Summer 2015: The Second Cut
History has a way of repeating itself, especially when we ignore it.
When reading The Farming of Bones, one cannot help but think about more recent developments in Haitian-Dominican relations related to citizenship, race, and migration. According to the Dominican Constitution, anyone born on the country’s soil has the right to Dominican citizenship—except those who are “in transit”, or migrating through it. In September 2013, however, the Dominican Republic’s highest court ruled that “people born after 1929 could only be granted citizenship if they had at least one Dominican parent.”
The high court’s new ruling and interpretation effectively extended the phrase “in transit” to include anyone whose family had migrated to the Dominican Republic during the past 84 years, allowing the government to deport to Haiti those unable to prove their Dominican citizenship through documents like cédulas, or national ID cards, that are not universally available. This meant that in addition to Haitian migrants, thousands—if not hundreds of thousands—of Dominicans of Haitian descent who in many cases had never stepped foot in Haiti and spoke only Spanish could potentially be rendered stateless as deportees. Much mistrust and skepticism swirled as Haitians, Dominicans, and outside observers questioned the motives and impact of this so-called repatriation program.
While the Haitian government publicly stated it had implemented a plan to temporarily resettle returning “repatriates” along its border with the Dominican Republic, foreign news outlets such as the U.S.’ National Public Radio reported that, “[t]here's no protocol on how to handle the migrants, and the Haitians say they have no idea how many people will be deported.” Even worse, anti-Haitian discrimination and assaults grew in the weeks surrounding the repatriation’s implementation amid vociferous public outcry on both sides of the issue. One Haitian merchant by the name of Sunny Pation voiced some of his concerns at the tense situation by saying, “Dominicans don’t respect the rights of Haitians. They shoot. They throw rocks. We’re not going to let them do this again.”
This echoing “again” draws us back to the lingering scars of the 1937 Parsley Massacre—or perhaps better put, back to the roots of the Massacre and anti-Haitian violence as a whole. While not an outright genocide, the reasoning behind the present-day expulsion of Haitian descendants and migrants from the Dominican Republic draws on similar sentiments of Dominican national identity, racial purity, and political and economic security. It is also important to note that violence takes many forms over time in different spaces, some more visible than others, and the act of rendering someone effectively stateless is, in numerous ways, like ending that person’s life as he or she knows it. How many more re-enactments/reiterations of the Parsley Massacre and anti-Haitian discrimination must occur before something fundamentally changes?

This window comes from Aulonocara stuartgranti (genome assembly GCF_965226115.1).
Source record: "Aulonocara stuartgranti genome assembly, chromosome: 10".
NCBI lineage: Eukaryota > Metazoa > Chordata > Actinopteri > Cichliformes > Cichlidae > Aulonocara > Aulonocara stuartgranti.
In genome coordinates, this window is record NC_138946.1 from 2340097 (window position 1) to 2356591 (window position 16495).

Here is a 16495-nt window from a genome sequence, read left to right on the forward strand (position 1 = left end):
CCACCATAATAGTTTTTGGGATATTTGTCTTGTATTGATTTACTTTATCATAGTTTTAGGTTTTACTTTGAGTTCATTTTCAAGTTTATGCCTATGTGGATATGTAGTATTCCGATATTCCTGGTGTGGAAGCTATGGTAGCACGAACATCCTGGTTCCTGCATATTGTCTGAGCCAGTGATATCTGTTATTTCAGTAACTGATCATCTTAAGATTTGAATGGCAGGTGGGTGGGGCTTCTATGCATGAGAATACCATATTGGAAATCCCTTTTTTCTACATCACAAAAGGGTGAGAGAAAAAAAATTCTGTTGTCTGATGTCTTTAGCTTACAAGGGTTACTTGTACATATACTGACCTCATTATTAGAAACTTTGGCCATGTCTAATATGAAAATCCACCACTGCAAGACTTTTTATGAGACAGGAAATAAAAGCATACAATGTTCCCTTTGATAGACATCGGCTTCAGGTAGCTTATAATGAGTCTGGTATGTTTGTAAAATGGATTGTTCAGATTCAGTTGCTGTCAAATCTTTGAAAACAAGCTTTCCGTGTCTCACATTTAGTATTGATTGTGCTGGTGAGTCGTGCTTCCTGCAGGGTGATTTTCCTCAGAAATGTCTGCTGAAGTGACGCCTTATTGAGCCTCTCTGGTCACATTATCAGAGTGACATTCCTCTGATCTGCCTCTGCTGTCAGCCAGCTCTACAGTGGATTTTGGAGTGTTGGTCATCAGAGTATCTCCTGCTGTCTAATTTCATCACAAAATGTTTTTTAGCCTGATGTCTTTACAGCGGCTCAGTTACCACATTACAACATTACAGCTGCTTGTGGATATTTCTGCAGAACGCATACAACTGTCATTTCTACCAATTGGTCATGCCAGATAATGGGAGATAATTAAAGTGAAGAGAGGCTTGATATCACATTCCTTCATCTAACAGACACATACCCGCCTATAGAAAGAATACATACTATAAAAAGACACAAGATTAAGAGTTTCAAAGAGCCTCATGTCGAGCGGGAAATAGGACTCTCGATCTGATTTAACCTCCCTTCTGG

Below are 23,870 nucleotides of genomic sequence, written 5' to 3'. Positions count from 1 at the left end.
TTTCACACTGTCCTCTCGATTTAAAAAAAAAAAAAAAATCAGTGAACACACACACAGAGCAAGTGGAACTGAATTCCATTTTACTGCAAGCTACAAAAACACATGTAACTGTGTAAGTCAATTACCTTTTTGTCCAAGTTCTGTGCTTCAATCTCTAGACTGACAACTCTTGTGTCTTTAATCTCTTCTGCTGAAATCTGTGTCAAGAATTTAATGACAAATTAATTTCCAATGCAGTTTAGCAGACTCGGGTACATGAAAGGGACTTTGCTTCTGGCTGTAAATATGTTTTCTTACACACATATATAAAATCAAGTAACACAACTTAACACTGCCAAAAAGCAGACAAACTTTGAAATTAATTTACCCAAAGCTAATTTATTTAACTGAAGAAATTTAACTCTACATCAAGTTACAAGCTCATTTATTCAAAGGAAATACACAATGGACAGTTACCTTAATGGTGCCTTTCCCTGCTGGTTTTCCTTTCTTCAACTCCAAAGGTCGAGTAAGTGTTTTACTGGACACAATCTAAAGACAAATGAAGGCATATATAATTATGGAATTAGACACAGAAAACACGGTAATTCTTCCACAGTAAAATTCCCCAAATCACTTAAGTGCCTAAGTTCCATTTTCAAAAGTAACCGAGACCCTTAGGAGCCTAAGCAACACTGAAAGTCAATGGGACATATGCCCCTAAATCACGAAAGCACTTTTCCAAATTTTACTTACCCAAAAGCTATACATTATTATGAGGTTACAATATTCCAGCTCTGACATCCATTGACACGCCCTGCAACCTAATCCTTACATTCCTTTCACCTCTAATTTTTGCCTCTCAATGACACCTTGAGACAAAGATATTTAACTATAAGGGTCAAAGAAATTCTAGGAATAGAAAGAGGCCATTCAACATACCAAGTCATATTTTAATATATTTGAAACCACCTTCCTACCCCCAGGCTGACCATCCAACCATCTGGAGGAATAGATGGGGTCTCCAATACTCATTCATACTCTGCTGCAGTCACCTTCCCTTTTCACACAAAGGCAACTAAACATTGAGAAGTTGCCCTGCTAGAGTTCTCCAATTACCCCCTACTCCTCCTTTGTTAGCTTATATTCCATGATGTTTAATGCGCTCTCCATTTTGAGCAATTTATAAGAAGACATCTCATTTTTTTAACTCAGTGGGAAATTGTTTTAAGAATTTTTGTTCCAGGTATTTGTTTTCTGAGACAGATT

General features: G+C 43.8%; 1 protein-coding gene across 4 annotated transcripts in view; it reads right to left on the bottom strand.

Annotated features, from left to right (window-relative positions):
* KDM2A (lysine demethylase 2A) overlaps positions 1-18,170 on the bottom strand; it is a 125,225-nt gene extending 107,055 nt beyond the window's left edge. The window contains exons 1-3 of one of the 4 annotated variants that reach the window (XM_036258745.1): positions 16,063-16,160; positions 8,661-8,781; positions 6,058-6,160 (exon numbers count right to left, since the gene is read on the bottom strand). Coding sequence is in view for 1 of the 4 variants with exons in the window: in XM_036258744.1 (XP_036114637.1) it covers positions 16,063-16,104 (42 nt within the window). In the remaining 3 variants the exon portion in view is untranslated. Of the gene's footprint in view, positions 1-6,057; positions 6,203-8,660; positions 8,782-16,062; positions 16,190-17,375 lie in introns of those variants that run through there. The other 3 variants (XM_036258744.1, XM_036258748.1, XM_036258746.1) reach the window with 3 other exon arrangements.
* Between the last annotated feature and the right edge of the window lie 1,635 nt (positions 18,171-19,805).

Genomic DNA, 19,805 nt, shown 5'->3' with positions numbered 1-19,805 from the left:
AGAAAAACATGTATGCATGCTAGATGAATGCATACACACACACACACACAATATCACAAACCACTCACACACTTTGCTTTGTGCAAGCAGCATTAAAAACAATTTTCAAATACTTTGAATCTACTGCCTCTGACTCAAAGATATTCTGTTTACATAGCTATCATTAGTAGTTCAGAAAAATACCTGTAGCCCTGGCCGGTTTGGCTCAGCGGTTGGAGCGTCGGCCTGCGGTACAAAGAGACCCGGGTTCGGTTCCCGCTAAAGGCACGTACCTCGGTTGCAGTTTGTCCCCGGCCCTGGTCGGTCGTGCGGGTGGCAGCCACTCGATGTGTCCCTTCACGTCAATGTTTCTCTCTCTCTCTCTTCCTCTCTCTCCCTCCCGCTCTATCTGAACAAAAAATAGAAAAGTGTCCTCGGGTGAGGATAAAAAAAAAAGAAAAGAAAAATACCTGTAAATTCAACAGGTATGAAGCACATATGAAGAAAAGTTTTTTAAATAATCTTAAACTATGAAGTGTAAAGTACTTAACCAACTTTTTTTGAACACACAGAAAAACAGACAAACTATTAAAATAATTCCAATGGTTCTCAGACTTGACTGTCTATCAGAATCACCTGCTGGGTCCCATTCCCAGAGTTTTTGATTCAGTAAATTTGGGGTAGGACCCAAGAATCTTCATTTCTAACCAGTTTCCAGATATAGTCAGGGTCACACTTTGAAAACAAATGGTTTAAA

This question compels us to consider Amabelle’s reflection about how the pronunciation of one word, “perejil”, could determine her people’s fate during the Parsley Massacre: “Perhaps one simple word would not have saved our lives. Maybe more would have to [die] and many more will” (Danticat, 265). These words remain as relevant and prescient today as when they were written.
The Power of a Word
In The Farming of Bones, the difference between life and death comes to rest on whether or not a person can correctly pronounce the Spanish word “perejil”. In researching her novel, Danticat cites that she read Rita Dove’s poem “Parsley” as part of her inspiration for her story. Below is an excerpt of this poem which is available in its entirety at http://www.poetryfoundation.org/poem/172128.
BY RITA DOVE
1. The Cane Fields
There is a parrot imitating spring
in the palace, its feathers parsley green.
Out of the swamp the cane appears
to haunt us, and we cut it down. El General
searches for a word; he is all the world
there is. Like a parrot imitating spring,
we lie down screaming as rain punches through
and we come up green. We cannot speak an R--
out of the swamp, the cane appears
and then the mountain we call in whispers Katalina.
The children gnaw their teeth to arrowheads.
There is a parrot imitating spring.
El General has found his word: perejil.
Who says it, lives. He laughs, teeth shining
out of the swamp. The cane appears
in our dreams, lashed by wind and streaming.
And we lie down. For every drop of blood
there is a parrot imitating spring.
Out of the swamp the cane appears.
Rita Dove, “Parsley” from Museum (Pittsburgh: Carnegie Mellon University Press, 1983).
Copyright © 1983 by Rita Dove. Reprinted with the permission of the author.
Source: Museum (1983)